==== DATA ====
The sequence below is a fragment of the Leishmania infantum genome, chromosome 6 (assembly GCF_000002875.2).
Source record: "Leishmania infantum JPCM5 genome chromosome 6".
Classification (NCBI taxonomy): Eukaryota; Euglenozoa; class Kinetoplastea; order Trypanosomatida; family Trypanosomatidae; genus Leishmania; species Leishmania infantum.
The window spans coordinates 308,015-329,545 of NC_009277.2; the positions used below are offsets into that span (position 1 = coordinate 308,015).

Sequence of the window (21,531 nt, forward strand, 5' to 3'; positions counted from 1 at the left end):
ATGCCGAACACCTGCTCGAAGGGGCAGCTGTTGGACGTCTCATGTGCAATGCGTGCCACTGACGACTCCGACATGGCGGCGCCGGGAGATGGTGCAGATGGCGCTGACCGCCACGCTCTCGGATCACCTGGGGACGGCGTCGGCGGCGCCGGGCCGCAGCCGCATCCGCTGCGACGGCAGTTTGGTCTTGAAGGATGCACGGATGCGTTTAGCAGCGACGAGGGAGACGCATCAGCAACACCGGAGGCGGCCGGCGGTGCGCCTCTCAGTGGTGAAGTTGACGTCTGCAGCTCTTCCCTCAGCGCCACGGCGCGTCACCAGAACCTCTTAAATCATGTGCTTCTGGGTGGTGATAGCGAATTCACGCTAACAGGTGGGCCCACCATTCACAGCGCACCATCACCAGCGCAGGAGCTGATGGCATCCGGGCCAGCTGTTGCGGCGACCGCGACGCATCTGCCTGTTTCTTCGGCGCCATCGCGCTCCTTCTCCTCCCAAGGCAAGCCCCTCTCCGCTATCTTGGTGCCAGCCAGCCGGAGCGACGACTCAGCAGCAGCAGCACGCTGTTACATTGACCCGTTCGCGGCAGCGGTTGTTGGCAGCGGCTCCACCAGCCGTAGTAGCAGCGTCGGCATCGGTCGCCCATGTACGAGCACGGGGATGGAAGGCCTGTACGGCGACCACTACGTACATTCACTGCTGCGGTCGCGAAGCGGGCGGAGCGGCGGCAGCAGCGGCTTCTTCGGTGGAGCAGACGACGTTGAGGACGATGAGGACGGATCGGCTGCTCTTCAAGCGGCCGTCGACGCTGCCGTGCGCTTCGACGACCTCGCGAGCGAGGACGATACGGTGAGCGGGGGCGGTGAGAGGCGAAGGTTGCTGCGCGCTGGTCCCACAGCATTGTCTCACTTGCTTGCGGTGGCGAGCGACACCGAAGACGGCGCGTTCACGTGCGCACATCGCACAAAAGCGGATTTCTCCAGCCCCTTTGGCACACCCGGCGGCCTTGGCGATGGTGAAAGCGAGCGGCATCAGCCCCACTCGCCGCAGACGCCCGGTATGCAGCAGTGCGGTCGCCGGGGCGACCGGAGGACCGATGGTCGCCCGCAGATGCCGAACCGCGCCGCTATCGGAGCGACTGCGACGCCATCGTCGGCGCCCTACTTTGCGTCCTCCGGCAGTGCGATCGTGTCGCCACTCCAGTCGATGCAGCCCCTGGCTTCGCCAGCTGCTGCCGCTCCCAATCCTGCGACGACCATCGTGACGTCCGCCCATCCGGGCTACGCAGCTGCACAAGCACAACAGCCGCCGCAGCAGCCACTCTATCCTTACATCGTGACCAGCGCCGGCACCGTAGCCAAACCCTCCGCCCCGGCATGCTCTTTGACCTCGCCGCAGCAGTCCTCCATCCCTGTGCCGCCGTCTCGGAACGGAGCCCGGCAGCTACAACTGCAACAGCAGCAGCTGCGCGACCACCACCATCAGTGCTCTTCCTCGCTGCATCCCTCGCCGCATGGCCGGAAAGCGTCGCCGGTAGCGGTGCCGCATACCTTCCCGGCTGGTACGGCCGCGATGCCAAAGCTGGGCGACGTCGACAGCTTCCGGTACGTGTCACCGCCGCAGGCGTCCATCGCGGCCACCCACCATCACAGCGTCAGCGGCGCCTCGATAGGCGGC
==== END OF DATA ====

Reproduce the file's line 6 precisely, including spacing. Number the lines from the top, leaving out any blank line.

ATGCCGAACACCTGCTCGAAGGGGCAGCTGTTGGACGTCTCATGTGCAATGCGTGCCACTGACGACTCCGACATGGCGGCGCCGGGAGATGGTGCAGATGGCGCTGACCGCCACGCTCTCGGATCACCTGGGGACGGCGTCGGCGGCGCCGGGCCGCAGCCGCATCCGCTGCGACGGCAGTTTGGTCTTGAAGGATGCACGGATGCGTTTAGCAGCGACGAGGGAGACGCATCAGCAACACCGGAGGCGGCCGGCGGTGCGCCTCTCAGTGGTGAAGTTGACGTCTGCAGCTCTTCCCTCAGCGCCACGGCGCGTCACCAGAACCTCTTAAATCATGTGCTTCTGGGTGGTGATAGCGAATTCACGCTAACAGGTGGGCCCACCATTCACAGCGCACCATCACCAGCGCAGGAGCTGATGGCATCCGGGCCAGCTGTTGCGGCGACCGCGACGCATCTGCCTGTTTCTTCGGCGCCATCGCGCTCCTTCTCCTCCCAAGGCAAGCCCCTCTCCGCTATCTTGGTGCCAGCCAGCCGGAGCGACGACTCAGCAGCAGCAGCACGCTGTTACATTGACCCGTTCGCGGCAGCGGTTGTTGGCAGCGGCTCCACCAGCCGTAGTAGCAGCGTCGGCATCGGTCGCCCATGTACGAGCACGGGGATGGAAGGCCTGTACGGCGACCACTACGTACATTCACTGCTGCGGTCGCGAAGCGGGCGGAGCGGCGGCAGCAGCGGCTTCTTCGGTGGAGCAGACGACGTTGAGGACGATGAGGACGGATCGGCTGCTCTTCAAGCGGCCGTCGACGCTGCCGTGCGCTTCGACGACCTCGCGAGCGAGGACGATACGGTGAGCGGGGGCGGTGAGAGGCGAAGGTTGCTGCGCGCTGGTCCCACAGCATTGTCTCACTTGCTTGCGGTGGCGAGCGACACCGAAGACGGCGCGTTCACGTGCGCACATCGCACAAAAGCGGATTTCTCCAGCCCCTTTGGCACACCCGGCGGCCTTGGCGATGGTGAAAGCGAGCGGCATCAGCCCCACTCGCCGCAGACGCCCGGTATGCAGCAGTGCGGTCGCCGGGGCGACCGGAGGACCGATGGTCGCCCGCAGATGCCGAACCGCGCCGCTATCGGAGCGACTGCGACGCCATCGTCGGCGCCCTACTTTGCGTCCTCCGGCAGTGCGATCGTGTCGCCACTCCAGTCGATGCAGCCCCTGGCTTCGCCAGCTGCTGCCGCTCCCAATCCTGCGACGACCATCGTGACGTCCGCCCATCCGGGCTACGCAGCTGCACAAGCACAACAGCCGCCGCAGCAGCCACTCTATCCTTACATCGTGACCAGCGCCGGCACCGTAGCCAAACCCTCCGCCCCGGCATGCTCTTTGACCTCGCCGCAGCAGTCCTCCATCCCTGTGCCGCCGTCTCGGAACGGAGCCCGGCAGCTACAACTGCAACAGCAGCAGCTGCGCGACCACCACCATCAGTGCTCTTCCTCGCTGCATCCCTCGCCGCATGGCCGGAAAGCGTCGCCGGTAGCGGTGCCGCATACCTTCCCGGCTGGTACGGCCGCGATGCCAAAGCTGGGCGACGTCGACAGCTTCCGGTACGTGTCACCGCCGCAGGCGTCCATCGCGGCCACCCACCATCACAGCGTCAGCGGCGCCTCGATAGGCGGC